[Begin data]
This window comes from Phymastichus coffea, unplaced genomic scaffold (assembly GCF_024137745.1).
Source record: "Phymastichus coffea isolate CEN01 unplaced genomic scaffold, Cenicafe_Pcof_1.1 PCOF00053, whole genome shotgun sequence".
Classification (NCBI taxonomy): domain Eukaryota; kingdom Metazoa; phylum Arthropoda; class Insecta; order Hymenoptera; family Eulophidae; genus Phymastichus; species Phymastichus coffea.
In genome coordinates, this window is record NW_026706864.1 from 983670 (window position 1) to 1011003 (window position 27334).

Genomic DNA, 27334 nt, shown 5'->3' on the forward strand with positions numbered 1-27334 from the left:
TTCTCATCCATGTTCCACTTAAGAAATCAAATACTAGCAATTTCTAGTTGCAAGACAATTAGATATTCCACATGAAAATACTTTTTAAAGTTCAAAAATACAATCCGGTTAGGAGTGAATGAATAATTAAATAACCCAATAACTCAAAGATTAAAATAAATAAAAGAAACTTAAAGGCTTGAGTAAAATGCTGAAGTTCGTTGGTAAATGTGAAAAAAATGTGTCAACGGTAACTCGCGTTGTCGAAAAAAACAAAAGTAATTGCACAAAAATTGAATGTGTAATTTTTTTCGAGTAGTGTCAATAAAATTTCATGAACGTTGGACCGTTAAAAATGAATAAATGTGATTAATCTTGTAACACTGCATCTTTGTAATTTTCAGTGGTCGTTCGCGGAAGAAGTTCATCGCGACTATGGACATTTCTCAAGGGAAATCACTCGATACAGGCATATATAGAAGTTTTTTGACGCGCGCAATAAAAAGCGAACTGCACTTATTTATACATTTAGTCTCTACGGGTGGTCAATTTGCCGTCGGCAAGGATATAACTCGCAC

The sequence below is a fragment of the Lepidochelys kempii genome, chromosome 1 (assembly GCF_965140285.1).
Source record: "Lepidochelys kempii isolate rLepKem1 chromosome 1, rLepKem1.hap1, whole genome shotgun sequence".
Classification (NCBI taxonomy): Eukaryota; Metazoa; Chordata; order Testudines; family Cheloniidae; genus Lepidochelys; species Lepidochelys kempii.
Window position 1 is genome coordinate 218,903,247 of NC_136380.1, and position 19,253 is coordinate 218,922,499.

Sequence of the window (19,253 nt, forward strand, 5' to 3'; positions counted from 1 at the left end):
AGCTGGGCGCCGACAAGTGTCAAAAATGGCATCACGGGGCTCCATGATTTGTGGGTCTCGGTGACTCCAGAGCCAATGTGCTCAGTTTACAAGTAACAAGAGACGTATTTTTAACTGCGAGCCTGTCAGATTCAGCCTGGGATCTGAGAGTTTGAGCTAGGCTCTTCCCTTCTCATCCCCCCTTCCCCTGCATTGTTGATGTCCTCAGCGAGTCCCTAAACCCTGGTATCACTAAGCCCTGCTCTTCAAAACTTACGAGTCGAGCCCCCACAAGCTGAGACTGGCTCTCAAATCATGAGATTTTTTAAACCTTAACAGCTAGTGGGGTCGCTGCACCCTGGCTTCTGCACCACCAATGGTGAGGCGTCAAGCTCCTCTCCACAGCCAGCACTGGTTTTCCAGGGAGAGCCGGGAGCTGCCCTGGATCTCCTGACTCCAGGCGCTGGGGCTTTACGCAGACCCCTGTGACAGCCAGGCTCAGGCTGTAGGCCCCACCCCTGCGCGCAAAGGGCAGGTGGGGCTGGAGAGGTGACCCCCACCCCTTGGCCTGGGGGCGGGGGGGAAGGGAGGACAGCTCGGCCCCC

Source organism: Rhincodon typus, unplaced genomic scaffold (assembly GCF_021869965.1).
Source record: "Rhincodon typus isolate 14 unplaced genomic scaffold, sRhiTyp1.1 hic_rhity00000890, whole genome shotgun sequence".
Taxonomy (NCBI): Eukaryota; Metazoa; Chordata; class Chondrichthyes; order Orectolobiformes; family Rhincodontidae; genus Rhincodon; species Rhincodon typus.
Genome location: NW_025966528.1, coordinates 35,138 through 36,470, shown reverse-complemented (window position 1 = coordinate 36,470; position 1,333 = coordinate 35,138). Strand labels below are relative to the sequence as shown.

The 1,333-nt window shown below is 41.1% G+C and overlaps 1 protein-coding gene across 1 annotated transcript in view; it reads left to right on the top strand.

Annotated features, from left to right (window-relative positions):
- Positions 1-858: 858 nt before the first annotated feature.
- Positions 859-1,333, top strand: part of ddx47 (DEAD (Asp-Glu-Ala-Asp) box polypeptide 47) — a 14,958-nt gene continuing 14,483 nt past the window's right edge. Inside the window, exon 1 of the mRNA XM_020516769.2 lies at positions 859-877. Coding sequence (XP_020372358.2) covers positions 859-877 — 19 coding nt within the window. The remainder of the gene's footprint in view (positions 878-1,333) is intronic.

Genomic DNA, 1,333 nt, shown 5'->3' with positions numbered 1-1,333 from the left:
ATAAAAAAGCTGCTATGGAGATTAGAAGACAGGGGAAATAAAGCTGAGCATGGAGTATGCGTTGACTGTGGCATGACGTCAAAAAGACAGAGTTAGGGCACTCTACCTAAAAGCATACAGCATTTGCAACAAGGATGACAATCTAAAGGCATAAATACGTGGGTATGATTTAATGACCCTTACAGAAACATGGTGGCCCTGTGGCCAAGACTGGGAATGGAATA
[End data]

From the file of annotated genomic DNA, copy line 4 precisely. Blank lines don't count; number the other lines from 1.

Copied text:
In genome coordinates, this window is record NW_026706864.1 from 983670 (window position 1) to 1011003 (window position 27334).